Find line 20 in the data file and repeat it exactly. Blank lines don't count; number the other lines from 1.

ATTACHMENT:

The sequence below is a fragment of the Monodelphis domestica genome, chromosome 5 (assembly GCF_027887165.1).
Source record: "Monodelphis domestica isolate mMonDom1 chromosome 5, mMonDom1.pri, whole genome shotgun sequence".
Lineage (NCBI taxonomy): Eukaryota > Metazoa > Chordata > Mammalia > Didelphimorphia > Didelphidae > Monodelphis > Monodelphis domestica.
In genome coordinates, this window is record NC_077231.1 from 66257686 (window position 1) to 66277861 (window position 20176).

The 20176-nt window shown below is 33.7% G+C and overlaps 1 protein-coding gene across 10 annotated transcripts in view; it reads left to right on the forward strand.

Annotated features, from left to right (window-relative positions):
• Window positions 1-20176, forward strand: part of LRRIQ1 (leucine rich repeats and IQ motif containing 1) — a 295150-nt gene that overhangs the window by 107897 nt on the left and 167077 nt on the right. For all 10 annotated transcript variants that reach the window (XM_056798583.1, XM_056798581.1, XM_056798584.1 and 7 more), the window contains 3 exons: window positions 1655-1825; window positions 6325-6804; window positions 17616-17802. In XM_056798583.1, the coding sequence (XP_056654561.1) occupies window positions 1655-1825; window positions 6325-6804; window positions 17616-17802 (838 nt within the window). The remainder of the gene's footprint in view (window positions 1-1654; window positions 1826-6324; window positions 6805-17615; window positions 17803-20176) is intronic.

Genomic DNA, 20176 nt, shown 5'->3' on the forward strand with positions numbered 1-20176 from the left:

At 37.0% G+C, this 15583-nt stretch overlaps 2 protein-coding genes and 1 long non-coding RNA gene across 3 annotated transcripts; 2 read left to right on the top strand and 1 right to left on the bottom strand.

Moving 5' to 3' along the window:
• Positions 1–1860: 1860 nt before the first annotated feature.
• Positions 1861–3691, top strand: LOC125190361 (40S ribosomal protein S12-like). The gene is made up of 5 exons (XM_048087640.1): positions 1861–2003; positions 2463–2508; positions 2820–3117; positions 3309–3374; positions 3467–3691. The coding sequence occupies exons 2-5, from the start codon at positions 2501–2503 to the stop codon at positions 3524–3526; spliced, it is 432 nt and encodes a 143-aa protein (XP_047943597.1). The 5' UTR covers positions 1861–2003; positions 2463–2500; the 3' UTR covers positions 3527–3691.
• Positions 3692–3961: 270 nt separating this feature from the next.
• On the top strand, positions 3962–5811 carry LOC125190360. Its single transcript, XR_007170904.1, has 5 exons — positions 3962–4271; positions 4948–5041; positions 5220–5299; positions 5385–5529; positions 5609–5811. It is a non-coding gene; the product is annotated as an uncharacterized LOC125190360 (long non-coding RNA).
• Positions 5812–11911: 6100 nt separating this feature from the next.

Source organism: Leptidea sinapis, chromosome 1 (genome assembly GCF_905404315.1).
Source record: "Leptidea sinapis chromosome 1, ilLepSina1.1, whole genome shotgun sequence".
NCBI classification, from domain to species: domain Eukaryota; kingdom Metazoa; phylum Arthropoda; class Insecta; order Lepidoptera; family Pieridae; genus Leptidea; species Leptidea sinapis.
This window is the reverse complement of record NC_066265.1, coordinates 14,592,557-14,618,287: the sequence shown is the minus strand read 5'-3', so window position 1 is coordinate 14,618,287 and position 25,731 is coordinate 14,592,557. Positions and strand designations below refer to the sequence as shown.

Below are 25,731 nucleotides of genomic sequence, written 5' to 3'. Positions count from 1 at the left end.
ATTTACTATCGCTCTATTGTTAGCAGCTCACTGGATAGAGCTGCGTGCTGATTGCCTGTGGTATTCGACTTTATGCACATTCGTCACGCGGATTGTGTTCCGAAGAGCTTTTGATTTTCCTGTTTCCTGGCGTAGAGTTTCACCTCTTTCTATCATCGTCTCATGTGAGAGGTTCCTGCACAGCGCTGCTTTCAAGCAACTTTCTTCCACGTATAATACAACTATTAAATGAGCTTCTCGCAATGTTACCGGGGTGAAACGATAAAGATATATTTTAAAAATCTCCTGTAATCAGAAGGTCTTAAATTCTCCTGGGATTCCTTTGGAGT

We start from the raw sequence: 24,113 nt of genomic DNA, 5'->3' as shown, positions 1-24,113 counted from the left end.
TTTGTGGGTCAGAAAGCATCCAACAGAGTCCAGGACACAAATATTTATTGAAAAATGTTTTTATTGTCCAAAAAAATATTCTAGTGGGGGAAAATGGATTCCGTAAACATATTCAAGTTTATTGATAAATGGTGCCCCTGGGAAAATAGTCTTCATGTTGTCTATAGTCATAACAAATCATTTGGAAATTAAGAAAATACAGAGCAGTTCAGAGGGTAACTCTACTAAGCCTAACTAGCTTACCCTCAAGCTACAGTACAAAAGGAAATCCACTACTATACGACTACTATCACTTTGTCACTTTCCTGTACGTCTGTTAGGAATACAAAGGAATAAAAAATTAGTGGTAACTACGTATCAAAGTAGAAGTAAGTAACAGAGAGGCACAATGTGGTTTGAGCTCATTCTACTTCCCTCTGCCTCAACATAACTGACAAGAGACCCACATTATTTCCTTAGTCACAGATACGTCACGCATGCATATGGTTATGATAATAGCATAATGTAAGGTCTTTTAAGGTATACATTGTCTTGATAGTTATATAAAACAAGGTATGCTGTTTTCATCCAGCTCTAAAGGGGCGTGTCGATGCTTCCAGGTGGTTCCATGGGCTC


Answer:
Below are 25,731 nucleotides of genomic sequence, written 5' to 3'. Positions count from 1 at the left end.